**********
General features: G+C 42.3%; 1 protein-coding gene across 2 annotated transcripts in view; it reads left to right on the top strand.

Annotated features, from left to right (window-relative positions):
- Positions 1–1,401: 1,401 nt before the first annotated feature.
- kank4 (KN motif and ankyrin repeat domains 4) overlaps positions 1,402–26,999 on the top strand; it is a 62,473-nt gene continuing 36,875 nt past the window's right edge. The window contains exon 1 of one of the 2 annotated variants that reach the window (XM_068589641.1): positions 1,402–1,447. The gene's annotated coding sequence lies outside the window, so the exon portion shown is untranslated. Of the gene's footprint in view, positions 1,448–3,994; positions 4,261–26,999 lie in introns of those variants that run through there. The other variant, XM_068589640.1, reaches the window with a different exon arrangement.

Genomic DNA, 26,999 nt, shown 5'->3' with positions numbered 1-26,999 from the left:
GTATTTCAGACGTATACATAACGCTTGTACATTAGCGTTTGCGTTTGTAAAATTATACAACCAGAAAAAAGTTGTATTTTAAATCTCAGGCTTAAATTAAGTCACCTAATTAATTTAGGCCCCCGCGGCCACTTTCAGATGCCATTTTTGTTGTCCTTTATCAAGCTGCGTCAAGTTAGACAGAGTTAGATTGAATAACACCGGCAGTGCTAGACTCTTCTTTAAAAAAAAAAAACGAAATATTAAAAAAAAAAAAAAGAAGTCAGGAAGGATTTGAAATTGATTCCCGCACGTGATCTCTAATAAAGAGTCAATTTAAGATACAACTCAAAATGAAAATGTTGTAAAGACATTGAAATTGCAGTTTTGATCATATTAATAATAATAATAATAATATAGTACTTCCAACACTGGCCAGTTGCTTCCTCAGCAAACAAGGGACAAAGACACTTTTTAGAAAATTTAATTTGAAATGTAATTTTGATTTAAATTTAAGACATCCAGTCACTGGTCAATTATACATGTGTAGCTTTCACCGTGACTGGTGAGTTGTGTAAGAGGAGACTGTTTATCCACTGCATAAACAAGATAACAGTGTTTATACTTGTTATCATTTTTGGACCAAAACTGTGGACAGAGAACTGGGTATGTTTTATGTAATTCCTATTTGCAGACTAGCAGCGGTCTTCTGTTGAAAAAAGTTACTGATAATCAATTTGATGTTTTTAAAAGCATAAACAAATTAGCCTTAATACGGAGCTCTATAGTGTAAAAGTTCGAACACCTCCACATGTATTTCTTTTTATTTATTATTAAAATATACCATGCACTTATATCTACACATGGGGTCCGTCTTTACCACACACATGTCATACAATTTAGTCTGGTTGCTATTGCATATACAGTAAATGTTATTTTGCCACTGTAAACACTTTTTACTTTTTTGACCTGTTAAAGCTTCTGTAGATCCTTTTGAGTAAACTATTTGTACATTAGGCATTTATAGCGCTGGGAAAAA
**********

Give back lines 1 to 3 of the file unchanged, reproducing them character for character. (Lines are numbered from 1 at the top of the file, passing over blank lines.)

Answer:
General features: G+C 42.3%; 1 protein-coding gene across 2 annotated transcripts in view; it reads left to right on the top strand.

Annotated features, from left to right (window-relative positions):
- Positions 1–1,401: 1,401 nt before the first annotated feature.